Gov. Orders Coronavirus Precautions For Montana 's Correctional Facilities
Gov. Steve Bullock Wednesday issued a directive aimed at curbing the spread of COVID-19 in Montana’s Correctional facilities. But it was dismissed as too little, too late by the American Civil Liberties Union of Montana and disability rights advocates.
The Montana Supreme Court weighed in late in the afternoon.
Gov. Bullock’s directive is meant to ensure Montana’s corrections staff are taking necessary precautions to guard against the spread of COVID-19. It includes steps such as 14-day quarantines for new transfers, protocols for testing inmates who have symptoms and isolation of symptomatic inmates.
Alex Rate of the American Civil Liberties Union of Montana dismisses the move as insufficient.
"What we need to see are extraordinary measures. Unfortunately, the government’s directive simply doesn’t go far enough to protect against the rampant spread of the virus in our correctional facilities."
Montana Supreme Court Chief Justice Mike McGrath last month asked city and county courts to consider releasing as many non-violent people from jail as possible.
ACLU of Montana’s Alex Rate says that’s resulted in a patchwork response.
"What we’re seeking is a uniform order from the Montana Supreme Court directing that all facilities undertake that review and immediately reduce their incarcerated population," Rate says.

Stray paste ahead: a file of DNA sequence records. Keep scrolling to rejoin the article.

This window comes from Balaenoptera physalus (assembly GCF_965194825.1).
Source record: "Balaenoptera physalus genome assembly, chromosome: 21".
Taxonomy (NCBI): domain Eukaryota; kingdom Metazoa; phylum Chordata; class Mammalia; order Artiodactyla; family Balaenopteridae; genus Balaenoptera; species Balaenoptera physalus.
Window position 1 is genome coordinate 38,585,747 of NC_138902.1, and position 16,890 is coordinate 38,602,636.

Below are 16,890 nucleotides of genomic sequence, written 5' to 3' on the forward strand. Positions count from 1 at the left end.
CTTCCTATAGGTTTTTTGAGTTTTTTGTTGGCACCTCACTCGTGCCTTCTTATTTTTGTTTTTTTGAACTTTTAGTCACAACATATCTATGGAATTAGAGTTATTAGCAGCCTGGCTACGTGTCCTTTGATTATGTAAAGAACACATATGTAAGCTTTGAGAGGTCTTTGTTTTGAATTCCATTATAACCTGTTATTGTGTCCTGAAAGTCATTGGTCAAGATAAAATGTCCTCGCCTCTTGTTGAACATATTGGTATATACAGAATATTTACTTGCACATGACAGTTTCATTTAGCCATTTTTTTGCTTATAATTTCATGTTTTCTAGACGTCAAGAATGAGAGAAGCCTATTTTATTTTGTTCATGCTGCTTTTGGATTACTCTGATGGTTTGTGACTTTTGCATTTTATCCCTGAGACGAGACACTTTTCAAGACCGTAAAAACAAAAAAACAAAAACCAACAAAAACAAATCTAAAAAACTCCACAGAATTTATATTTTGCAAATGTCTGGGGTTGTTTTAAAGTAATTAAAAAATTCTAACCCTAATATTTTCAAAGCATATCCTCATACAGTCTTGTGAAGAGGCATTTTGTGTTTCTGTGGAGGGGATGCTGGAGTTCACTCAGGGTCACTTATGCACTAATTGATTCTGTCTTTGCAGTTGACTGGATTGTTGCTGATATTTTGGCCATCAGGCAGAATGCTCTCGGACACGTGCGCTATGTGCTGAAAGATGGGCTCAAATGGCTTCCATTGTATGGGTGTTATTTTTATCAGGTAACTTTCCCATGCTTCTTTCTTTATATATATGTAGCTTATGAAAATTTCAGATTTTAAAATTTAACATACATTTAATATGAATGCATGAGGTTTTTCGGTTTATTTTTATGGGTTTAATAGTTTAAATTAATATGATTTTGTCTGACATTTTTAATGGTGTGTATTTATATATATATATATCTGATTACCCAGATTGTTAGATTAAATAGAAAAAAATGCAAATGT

ACLU of Montana, along with a Bozeman law firm are representing a group that advocates for people with disabilities. Disability Rights Montana asked the state Supreme Court Wednesday to order the release of some non-violent prison and jail inmates to prevent the spread of the coronavirus.
Bernadette Franks-Ongoy is the executive director of Disability Rights Montana.
"We want all detainees to be safe. We all need to work together to get as much social distancing between us as we possibly can. And people with disabilities are particularly vulnerable in a prison setting."
The Montana Supreme Court indicated it’s taking the petition seriously. In a majority opinion issued late Wednesday afternoon, justices ordered state officials, including Attorney General Tim Fox and the Department of Corrections, to prepare a response to the petition within five days.
Justices Dirk Sandefur and Jim Rice dissented from the majority, saying in part that the petitioners did not prove any state agencies are failing in their responsibilities to protect inmates.